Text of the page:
Blood on the Goban: Exploring the Myths of an Ancient Art

This article is a re-formatted extract from Issue #1: Birth, which you can read more about here.

Go, in its impenetrable elegance, is quite possibly the oldest board game that still sees widespread play. A product of ancient China, its popularity in East Asia far surpasses that of chess. In comparison, I’ve heard Go’s complexity equated with that of a war; opposing the self-contained battles fought on a chessboard. Though exaggerated, there’s some truth to that analogy, which has helped Go to maintain its appeal for over twenty-five centuries. In fact, it was once considered a founding art of the Chinese aristocracy.…   [continue reading]

Issue #1: Birth – The Frame

After the launch of Secret Cave’s online store, where slavering millennials and web-based creatives can, at last, feel the material presence of their favourite online “zine”, I, Lee‘s dad, thought it would be fitting to add to this existential element of the website.

It’s one thing to clatter around on a keyboard and instruct someone to switch on their machines and program them to churn out consumer goods, like magazines and cassette tapes. It is entirely another thing to take materials from your surrounding environment, produce objects to arbitrary dimensions, pre-determined physical requirement limitations and personal aesthetics using one’s own imagination, understanding, logic, practical skills and enough calorific intake to produce the energy required to shape and reform.…   [continue reading]

Archain Interview: Building an Uncensorable Archive of Human History

This article ties in to a podcast we recorded with the Archain team, available here.

Unreliable permanent storage is a problem that most people don’t know exists, but will have likely experienced first hand.

Under my desk, I store my fine collection of bricked laptops with the hope that one day I might salvage them for parts — on the hard drives of those long-dead machines, there are hundreds of gigabytes of lost data. Old music project files, documents, and other things I should’ve been smart enough to back up online.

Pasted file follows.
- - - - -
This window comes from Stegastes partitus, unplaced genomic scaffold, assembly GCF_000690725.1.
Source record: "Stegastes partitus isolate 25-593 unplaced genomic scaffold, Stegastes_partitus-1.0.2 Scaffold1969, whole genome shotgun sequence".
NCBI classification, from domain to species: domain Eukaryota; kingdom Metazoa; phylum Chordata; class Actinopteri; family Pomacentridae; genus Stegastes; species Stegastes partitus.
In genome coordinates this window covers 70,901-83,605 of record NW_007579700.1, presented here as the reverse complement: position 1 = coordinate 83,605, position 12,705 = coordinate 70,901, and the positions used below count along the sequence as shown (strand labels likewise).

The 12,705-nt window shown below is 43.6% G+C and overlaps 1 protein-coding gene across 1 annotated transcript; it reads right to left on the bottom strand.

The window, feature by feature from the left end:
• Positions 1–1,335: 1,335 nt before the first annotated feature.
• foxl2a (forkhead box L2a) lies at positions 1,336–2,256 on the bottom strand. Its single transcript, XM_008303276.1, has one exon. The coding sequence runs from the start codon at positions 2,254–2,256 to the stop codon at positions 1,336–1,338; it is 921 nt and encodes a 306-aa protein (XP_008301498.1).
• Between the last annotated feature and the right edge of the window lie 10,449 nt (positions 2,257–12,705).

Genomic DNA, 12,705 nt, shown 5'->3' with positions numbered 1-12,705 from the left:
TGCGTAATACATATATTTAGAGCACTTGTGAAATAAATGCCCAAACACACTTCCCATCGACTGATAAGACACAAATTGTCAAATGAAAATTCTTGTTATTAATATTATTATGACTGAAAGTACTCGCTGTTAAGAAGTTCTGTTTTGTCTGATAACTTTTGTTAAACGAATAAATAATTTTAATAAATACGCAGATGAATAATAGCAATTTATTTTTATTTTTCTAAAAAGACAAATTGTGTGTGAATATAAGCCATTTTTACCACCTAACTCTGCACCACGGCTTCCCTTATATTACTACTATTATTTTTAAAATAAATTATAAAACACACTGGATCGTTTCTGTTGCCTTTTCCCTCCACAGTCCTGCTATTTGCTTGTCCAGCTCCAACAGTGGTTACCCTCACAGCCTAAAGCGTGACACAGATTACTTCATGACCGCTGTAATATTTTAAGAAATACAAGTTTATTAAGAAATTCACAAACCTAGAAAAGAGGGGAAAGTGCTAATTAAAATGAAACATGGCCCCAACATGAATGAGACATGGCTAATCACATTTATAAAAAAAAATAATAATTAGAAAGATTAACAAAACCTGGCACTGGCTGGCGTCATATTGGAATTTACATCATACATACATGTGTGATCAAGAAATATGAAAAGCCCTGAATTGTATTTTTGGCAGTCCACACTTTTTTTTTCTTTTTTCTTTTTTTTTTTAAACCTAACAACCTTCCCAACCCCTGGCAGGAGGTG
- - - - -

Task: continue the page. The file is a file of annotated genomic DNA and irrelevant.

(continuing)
However, storing files on the cloud isn’t totally safe.…   [continue reading]

Trolls, Crusaders, and Internet Territories

The conditions that enable and encourage trolling aren’t exclusive to the internet, but they are more prevalent online than off, mostly thanks to the ease of anonymity and effects of crowd psychology. Territorial behavior — based either on platform loyalty or tight-knit communities — is amplified when geographical constraints no longer play a part. Internet crusades targeting other groups or individuals have become so commonplace that major platforms like Twitter have had to rethink their stance on free speech.

The internet population is growing, but it’s also fragmenting as real world issues polarize mainstream and fringe subcultures alike. In this article, I’ll examine the phenomena of internet territorialism and those who coordinate trolling on a large scale.…   [continue reading]

The Choice is Yours (SCP Mini)

Click here for this SCP Mini on YouTube.

It’s been some time since we’ve released an SCP Mini. Therefore, I may as well go over their concept once more before I introduce our latest. Using dialogue from our podcast episodes, Benjamin creates short, compressed versions set to edited footage. They allow us to focus on a particular subject, and accentuate key points and humour. In addition, they’re an excellent way for Benjamin to express his developing skill for video editing. Though they’ve only ever pulled in pathetically small view counts on our YouTube, they’re among our personal favourite content.